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Source: New Zealand Parliament – Hansard

Hon Dr DAVID CLARK (Labour—Dunedin): Thank you, Madam Speaker. What a wonderful bill this is. What an excellent bill. I mean, successive Governments down through the ages have made changes to the tax system in the name of fairness, without facts. The idea of fairness can be subjected and manipulated to suit political arguments, but here we have a bill in this House which encourages transparency so the public can debate the merit of tax changes with real facts behind them.

I want to congratulate the Hon Deborah Russell for bringing this to the House and the Hon David Parker for his work on this bill over a long period of time to achieve a bill which actually shines a light on our tax system so that we as New Zealanders can understand how it works. I hear opposite the frustration from the party that would want to defend the interests of the very wealthiest New Zealanders. You heard how often they referenced the wealth report that was done that showed that those earning typically over $20 million—sorry, net assets worth well over $20 million—pay around 8.9 percent as a tax rate as opposed to middle-income New Zealanders, who pay around 20 percent as a tax rate. People know our system intrinsically is a bit unfair. People have always kind of known that, but we haven’t had the facts and they don’t like seeing them out in the public. This bill would seek to make sure that we actually have regular reporting on how our tax system is functioning. So I want to, just quickly in my contribution, look at the schedule at the back of the bill which goes through the different principles. In the select committee we had quite a bit of time going through this with tax experts—I think around about a dozen submissions from tax experts—that helped us zone in together with the help of Sir Rob McLeod on the principles in this bill.

The first focuses on economic income, and it is the principle of horizontal equity—looking at what is the real wealth that people have, not just the wealth they’re currently taxed on but their real wealth and how equal and fair that is looked at across the system.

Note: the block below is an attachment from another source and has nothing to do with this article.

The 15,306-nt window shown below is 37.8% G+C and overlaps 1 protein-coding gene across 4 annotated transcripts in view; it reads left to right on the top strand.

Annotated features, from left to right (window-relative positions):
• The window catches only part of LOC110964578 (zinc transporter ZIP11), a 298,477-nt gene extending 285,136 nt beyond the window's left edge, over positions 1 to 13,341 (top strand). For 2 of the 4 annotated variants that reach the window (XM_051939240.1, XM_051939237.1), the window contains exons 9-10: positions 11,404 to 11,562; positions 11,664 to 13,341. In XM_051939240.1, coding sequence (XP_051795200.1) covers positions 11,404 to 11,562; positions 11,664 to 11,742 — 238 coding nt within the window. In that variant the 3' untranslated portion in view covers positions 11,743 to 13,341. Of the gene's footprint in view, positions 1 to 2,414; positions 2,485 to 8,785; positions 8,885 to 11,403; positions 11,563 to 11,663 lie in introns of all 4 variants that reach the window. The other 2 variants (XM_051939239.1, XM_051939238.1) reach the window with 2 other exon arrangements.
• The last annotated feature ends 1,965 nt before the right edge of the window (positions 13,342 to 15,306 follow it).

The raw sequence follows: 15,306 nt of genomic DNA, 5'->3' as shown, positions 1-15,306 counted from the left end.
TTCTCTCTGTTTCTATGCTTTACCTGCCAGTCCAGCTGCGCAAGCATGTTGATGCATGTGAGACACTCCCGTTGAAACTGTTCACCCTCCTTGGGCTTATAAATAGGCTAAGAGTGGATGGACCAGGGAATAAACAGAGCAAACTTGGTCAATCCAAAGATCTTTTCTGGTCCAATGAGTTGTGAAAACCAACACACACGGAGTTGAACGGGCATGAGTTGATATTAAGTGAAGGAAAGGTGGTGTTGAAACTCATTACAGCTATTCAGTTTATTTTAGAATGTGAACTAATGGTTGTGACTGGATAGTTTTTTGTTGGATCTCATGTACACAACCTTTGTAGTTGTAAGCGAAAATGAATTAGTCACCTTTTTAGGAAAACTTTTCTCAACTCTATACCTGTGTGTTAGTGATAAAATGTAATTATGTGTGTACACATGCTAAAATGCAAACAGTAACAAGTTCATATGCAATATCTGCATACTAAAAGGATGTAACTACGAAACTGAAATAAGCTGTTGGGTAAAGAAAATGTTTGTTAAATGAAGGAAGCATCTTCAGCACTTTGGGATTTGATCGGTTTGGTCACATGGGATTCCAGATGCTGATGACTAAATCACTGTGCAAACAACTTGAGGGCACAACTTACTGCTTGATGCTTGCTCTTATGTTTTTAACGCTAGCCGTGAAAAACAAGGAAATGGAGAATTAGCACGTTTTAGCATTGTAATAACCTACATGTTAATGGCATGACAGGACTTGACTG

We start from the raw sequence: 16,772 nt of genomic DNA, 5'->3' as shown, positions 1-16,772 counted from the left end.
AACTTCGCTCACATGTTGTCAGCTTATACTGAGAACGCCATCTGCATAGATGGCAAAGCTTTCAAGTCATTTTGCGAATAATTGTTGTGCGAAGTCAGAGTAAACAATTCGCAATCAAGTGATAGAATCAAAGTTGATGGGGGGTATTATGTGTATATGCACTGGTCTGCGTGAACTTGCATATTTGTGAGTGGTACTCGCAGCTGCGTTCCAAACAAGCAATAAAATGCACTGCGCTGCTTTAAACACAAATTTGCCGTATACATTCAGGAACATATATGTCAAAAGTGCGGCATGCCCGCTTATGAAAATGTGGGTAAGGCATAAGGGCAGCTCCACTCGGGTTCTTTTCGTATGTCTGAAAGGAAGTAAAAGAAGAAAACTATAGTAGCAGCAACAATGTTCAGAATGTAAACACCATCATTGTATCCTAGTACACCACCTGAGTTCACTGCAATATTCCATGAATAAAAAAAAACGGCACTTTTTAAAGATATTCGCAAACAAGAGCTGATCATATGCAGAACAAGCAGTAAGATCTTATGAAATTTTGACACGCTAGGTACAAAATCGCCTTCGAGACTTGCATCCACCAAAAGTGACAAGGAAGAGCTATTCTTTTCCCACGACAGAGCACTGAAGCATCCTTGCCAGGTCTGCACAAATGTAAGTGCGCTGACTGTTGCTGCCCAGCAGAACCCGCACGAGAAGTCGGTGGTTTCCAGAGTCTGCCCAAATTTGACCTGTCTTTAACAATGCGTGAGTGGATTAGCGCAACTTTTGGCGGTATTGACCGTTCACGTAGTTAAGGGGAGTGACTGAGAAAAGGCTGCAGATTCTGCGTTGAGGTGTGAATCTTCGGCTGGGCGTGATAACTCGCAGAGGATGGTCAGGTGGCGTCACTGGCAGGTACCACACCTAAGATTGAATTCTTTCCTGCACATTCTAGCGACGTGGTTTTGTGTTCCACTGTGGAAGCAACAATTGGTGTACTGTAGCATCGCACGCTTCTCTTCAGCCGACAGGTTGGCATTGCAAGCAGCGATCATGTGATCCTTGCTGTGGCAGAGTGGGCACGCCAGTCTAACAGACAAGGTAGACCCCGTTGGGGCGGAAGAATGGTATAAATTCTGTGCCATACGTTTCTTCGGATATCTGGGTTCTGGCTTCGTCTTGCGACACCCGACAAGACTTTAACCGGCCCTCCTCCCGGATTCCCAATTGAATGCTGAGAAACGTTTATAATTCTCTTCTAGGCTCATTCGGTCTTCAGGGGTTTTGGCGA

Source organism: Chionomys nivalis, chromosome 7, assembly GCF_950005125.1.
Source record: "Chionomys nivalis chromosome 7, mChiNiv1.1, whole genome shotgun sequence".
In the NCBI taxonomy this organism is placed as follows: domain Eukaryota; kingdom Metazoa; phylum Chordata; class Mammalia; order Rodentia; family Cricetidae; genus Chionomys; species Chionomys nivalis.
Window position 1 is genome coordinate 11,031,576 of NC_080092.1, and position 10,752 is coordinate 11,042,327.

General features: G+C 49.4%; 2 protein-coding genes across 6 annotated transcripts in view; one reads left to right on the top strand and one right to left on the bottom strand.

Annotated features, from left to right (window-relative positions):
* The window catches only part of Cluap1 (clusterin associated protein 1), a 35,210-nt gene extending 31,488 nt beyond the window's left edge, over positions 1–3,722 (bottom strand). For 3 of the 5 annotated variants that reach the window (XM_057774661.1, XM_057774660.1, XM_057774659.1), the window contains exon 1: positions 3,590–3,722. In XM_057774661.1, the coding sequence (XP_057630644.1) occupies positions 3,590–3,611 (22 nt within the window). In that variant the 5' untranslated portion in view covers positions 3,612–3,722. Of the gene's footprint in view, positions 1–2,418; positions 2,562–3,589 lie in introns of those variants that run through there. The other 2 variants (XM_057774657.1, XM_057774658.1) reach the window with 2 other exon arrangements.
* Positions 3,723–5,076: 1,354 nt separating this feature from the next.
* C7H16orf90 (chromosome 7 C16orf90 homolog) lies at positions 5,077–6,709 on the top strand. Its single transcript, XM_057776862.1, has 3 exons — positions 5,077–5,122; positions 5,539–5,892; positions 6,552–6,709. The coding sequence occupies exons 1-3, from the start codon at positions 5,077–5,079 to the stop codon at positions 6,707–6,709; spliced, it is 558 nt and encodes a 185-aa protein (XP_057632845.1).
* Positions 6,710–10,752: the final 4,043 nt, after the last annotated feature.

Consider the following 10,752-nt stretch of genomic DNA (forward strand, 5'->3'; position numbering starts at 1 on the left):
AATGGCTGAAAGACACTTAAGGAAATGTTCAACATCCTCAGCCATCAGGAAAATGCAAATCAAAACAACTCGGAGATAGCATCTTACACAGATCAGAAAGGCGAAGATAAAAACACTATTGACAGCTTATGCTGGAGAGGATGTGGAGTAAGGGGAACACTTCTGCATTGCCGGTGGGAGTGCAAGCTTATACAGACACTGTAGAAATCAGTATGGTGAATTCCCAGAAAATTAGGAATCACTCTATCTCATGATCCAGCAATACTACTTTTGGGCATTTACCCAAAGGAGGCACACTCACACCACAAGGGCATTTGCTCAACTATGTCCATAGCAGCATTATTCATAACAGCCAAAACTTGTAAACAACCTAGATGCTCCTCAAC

The second looks at efficiency and, in my view, really gives us the opportunity to say: is the system itself efficiently functioning in a way that removes distortion? For example, is our economy focused on investing in productive assets which we’d all want to increase our exports and make us a wealthier country, a more prosperous country overall.

The third is vertical equity, which looks at progressivity of the system overall. We all know that lower-income people pay a higher portion of their income on taxation. And we all know that actually in real terms, wealthier people pay a bit more of their income typically, although not always, through the tax system. We want to know that the system overall is progressive.

Revenue integrity looks at whether there is coherency in the system, whether loopholes are emerging as changes happen, and then we want to look at the compliance and administration costs—is it hard for taxpayers and Government to comply, does it carry a cost for them in doing it, and how do we minimise that? Then certainty and predictability so that taxpayers can know what they’re likely to have to pay in tax; they can understand their obligations before they’re due. Flexibility and adaptability looks at the way in which the tax system continues to change to reflect current circumstances. Those are the principles in this bill.

I just wanted to spell them out really quickly, to go once over quickly so that people can see there’s nothing to be afraid of in there. What we’re looking at is transparency in our tax system and it’s just astonishing to me that the National Party are arguing against transparency. It is not clear to me, or maybe it is, what they’re trying to hide by opposing this bill. It is astonishing—astonishing. New Zealanders should have a good hard look at this debate, both sides of it—I think transparency is really valuable here—and see those who don’t want you to understand regularly what our tax system looks like and those that would really like everyday New Zealanders, middle-income New Zealanders, to understand how the tax system functions and how those who are in the very wealthiest class, for example, as one outcome of this, avoid paying the kinds of tax rates that middle-income New Zealanders do.

We need transparency in New Zealand. It’s for the long-term good of the system. I want to congratulate again, particularly, the Hon David Parker for his excellent work on this bill, and I commend it to the House.